A starter pistol, used during
the band's performance, was
found in the station wagon.
Kelly was charged with posses-
sion of an illegal firearm, but
the charge has been dropped.

Continued from Page 3)
per cent jump to an annual rate
of $1,211.9 billion, after season-
al adjustment. The increase was
attributed largely to a stronger
private sector of the economy.
The increase was the biggest
since a $10.8 billion jump last
September. Wages and salaries
in private industry also rose by
the biggest amount since Sep-
tember, climbing $3.4 billion.
IN OTHER economic develop-
ments yesterday:
" New claims for state un-
employment benefits continued
to rise during the week ending
June 7 by 83,900 to a total of
443.00, the' Labor Department
said.
* The American Telephone &
Telegraph Co. said second quar-
ter earnings were up 16.5 per
cent from the first quarter;
however, they were below re-
cord earnings reported a year
ago.
THE SWING in the balance of
payments account was sharper
than the record established
when the accounts dropped into
deficit by $2.4 billion in I e
second quarter of last year after
a $1.6 billion surplus.
The key factors in the latest
change were the first quarterly
trade surplus in over a year sa'd
a $3.4 billion reduction in the
rate at which investment flaw-
ed overseas.
A prolonged outflow of dollars
erodes the currency's value
overseas, making U.S. goods
cheaper for foreigners and im-
ported goods more expensive for
Americans.
But a prono'nced swing in the
opposite direction can flood the
United States with money and
bid up the prices of domestic
goods. Economists generally
consider a long-term balance in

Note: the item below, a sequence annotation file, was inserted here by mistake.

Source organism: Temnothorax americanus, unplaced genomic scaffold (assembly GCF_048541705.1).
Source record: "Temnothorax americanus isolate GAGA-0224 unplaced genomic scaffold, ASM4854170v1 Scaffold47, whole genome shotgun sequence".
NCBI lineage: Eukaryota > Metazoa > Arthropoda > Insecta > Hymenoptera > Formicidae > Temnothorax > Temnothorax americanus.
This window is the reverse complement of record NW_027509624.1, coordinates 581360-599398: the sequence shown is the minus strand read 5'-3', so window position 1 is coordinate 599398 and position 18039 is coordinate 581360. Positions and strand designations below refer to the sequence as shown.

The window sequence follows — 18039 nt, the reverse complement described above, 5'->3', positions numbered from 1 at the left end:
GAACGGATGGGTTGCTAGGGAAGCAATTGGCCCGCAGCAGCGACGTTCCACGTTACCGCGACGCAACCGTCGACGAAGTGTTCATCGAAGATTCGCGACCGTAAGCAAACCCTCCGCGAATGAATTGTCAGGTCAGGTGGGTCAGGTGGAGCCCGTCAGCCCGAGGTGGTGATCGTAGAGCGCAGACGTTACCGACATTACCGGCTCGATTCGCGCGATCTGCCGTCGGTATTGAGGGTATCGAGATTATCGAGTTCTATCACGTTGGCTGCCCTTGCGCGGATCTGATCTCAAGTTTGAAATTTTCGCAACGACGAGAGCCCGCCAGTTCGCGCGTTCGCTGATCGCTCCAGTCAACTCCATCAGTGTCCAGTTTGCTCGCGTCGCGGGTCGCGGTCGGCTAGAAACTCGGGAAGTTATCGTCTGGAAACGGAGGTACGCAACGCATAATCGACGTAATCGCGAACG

the accounts to be desirable for
a trading nation like the Unit-
ed States with a mature econ-
omy.
Over the last two years, how-
ever, the annual deficits have
totaled $11.9 billion. And there
are signs Itatthe improved
Shoot pool,
get a haircut, or
go .bowling.
IWhat else is there?
MICHIGAN UNION

trade performance which helped
fashion the latest move toward
a balance is already tapering
off.
Meanwhile, the Labor Depart-
ment reported yesterday that
initial claims for regular state
unemployment isurance bene-
fits rose by 83,900 in the week
ending June 7 to a total of
443,000.
Forty-six states reported in-
creases that week in first-time
claims, with the largest vol-
umes in Illinois, California,
North Carolina, Louisiana, New
York and Michigan.
The Labor Department s a i d
the total number of Americans
receiving unemployment insur-
ance benefits also increased in
the week ending May 31, the
latest for which those figures
were available. They were up
by 363,100 to a total af 6,13,400.
The jobless rate for those cov-
ered by state unemployment in-
surance edged up from 6.1 to 6.3
per cent during the week. A year
earlier the rate was 3 per cent
with 1,897,600 persons on the
benefit rolls.

' OFFER GOOD UNTIL JULY 9th, 1975 '
SELIVERY
Offer good for Pick-up or FREE DELIVERY
of 1327,S. University location only